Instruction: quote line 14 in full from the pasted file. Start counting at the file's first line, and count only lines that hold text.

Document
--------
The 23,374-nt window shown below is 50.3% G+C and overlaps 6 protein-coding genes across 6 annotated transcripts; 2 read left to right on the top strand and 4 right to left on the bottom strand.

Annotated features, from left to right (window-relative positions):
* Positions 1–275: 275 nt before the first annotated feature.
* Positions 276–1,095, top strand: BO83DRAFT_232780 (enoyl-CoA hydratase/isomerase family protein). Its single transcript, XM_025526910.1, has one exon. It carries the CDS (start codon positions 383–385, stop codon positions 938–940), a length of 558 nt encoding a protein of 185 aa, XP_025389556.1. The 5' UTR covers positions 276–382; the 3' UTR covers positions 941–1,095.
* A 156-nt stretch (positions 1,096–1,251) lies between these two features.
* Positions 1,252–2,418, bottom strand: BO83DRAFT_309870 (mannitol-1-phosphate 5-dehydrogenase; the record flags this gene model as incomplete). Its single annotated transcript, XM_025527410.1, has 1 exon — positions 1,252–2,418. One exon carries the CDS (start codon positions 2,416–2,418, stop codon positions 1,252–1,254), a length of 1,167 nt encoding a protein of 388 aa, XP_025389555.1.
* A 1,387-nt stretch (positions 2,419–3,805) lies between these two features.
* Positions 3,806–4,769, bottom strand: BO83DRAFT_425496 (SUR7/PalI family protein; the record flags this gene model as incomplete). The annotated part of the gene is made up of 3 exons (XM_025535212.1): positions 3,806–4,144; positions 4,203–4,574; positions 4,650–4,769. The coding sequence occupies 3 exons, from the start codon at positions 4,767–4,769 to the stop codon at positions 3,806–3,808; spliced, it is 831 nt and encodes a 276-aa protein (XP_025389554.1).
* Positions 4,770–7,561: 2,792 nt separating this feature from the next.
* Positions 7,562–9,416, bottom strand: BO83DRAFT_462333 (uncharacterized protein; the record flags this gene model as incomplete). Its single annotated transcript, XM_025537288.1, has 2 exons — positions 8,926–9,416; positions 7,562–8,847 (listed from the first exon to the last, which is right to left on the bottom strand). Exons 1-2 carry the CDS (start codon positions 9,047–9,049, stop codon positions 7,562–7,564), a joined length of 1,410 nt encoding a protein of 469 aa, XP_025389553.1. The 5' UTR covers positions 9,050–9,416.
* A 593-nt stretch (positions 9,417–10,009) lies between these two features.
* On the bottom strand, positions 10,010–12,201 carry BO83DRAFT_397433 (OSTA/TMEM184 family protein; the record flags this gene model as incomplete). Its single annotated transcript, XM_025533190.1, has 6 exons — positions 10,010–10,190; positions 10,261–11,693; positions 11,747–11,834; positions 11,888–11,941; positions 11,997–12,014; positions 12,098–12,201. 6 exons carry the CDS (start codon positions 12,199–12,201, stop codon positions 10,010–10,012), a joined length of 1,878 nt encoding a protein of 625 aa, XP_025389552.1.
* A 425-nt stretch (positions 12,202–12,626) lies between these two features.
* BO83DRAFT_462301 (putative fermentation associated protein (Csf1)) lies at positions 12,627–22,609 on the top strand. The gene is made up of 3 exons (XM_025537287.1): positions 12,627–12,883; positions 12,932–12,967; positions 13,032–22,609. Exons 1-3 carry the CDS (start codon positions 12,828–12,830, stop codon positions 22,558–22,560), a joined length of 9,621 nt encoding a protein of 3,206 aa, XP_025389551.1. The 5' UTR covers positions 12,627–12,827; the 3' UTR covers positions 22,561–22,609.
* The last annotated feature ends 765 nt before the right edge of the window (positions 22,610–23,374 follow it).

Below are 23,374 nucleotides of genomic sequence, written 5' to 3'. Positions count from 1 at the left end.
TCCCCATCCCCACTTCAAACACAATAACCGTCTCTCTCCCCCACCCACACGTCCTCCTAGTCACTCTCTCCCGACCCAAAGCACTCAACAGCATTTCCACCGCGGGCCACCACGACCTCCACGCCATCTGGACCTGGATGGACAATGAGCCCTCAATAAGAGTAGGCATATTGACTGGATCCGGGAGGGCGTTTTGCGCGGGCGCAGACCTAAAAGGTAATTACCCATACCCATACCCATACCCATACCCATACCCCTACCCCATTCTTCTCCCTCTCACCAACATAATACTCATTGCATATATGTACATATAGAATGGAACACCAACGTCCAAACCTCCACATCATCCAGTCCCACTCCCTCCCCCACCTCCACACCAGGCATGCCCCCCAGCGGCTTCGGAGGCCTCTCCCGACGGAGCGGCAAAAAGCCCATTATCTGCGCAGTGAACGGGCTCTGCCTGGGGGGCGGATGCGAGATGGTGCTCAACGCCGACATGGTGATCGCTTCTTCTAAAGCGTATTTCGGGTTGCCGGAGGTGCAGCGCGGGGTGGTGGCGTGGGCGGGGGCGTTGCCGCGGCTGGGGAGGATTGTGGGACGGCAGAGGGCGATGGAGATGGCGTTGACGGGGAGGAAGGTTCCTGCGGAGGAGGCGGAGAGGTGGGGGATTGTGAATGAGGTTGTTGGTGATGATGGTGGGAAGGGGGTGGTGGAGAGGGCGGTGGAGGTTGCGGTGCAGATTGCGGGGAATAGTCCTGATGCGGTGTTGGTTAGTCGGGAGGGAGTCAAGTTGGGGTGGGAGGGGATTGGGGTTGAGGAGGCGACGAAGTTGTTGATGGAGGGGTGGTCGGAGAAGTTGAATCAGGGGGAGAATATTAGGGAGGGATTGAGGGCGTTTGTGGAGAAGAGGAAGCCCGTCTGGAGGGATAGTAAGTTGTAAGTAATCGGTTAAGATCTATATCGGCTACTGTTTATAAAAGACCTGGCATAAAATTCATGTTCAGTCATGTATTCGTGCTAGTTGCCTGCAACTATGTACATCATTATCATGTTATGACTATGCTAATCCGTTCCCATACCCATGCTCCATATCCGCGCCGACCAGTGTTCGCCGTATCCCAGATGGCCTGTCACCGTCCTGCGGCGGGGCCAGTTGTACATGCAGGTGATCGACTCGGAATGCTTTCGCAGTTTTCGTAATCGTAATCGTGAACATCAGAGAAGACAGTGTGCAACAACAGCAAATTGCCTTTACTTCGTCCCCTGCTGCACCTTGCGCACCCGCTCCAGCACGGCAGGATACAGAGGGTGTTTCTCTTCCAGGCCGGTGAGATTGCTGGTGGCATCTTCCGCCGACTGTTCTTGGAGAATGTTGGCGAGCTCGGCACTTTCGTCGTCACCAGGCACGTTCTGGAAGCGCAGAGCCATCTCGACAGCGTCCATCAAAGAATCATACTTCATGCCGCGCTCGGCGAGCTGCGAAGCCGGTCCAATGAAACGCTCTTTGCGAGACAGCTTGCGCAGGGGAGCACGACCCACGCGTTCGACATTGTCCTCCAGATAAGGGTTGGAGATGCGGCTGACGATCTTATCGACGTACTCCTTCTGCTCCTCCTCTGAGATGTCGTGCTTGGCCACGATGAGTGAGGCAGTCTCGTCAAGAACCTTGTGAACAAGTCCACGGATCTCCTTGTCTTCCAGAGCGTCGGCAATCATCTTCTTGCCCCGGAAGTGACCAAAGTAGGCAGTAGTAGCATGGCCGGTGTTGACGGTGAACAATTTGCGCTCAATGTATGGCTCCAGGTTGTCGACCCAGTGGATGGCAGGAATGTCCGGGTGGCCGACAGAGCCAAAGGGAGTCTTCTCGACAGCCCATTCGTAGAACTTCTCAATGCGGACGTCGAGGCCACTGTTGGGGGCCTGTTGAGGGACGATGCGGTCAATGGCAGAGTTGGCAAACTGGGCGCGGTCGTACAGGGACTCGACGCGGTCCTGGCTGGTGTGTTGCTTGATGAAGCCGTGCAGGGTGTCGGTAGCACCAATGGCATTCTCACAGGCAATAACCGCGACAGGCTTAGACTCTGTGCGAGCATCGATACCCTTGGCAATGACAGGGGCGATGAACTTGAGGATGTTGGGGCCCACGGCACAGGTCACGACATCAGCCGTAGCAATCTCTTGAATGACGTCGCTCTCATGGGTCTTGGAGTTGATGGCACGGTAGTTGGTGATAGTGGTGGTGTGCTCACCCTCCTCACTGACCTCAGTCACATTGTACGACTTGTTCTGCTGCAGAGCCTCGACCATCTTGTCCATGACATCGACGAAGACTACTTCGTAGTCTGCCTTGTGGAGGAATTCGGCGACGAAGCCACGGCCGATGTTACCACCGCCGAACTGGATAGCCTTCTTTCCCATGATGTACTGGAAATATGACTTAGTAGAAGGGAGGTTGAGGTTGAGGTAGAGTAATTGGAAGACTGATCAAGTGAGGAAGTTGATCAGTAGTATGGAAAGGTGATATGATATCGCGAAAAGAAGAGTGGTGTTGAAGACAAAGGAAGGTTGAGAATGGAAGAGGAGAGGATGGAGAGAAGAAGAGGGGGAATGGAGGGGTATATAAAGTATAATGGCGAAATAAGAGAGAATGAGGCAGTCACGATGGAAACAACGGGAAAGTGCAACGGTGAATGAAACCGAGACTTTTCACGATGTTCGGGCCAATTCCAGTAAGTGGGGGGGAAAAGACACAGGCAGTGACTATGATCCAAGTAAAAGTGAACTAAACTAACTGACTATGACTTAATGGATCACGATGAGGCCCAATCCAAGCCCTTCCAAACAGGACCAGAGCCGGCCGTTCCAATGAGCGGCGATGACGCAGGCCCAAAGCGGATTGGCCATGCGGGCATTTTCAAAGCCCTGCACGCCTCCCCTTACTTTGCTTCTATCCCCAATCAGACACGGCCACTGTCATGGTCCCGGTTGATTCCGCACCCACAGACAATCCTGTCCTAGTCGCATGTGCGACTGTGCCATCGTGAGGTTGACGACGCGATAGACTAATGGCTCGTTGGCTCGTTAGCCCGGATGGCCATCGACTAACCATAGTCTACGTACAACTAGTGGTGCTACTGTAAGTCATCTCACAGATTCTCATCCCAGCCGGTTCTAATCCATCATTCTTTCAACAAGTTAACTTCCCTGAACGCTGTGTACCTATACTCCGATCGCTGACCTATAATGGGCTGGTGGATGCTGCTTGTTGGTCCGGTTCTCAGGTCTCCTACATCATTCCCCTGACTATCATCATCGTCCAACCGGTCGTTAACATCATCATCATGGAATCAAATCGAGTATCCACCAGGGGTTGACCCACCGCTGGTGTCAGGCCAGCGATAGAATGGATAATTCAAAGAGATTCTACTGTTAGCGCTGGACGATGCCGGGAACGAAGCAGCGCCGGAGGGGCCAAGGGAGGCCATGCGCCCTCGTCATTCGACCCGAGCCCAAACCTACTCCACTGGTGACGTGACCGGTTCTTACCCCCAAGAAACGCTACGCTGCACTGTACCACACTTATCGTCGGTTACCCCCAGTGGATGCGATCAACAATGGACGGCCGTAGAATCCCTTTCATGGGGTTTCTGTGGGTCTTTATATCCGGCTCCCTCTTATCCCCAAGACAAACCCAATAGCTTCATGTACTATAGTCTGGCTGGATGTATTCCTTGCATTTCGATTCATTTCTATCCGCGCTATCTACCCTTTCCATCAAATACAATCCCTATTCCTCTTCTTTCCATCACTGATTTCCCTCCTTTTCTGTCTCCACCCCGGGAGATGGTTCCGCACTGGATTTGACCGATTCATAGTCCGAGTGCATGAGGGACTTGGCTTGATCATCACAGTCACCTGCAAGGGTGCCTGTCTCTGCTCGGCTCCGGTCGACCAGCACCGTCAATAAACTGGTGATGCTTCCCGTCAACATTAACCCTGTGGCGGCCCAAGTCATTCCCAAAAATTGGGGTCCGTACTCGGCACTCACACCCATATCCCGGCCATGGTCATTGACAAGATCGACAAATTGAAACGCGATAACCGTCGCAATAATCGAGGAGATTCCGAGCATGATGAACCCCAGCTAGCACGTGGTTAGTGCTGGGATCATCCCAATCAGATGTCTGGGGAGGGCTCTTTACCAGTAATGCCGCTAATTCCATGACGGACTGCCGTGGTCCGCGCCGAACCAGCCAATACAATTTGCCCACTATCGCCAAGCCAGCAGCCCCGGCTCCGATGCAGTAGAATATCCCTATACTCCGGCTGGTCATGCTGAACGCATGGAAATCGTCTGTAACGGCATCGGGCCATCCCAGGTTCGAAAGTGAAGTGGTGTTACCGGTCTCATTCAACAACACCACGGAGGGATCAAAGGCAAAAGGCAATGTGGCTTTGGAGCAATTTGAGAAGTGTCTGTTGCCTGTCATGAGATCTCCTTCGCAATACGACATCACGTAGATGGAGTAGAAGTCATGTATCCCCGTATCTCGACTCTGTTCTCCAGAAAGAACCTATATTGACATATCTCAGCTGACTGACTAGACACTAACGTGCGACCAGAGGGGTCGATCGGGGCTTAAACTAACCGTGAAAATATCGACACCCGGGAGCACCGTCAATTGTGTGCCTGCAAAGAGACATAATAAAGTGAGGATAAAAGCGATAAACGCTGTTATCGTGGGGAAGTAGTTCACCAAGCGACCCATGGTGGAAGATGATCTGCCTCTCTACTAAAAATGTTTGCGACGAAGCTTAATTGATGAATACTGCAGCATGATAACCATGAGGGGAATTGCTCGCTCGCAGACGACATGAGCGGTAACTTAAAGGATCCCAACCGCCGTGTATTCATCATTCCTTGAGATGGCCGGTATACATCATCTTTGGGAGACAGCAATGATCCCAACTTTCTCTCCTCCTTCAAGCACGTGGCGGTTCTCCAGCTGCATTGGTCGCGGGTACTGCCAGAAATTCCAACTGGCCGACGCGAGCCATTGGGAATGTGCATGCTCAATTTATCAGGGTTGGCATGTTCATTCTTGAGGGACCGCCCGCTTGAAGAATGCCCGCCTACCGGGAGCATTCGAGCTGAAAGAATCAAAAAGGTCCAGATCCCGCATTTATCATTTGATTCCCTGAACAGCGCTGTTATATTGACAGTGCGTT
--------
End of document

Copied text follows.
* BO83DRAFT_462301 (putative fermentation associated protein (Csf1)) lies at positions 12,627–22,609 on the top strand. The gene is made up of 3 exons (XM_025537287.1): positions 12,627–12,883; positions 12,932–12,967; positions 13,032–22,609. Exons 1-3 carry the CDS (start codon positions 12,828–12,830, stop codon positions 22,558–22,560), a joined length of 9,621 nt encoding a protein of 3,206 aa, XP_025389551.1. The 5' UTR covers positions 12,627–12,827; the 3' UTR covers positions 22,561–22,609.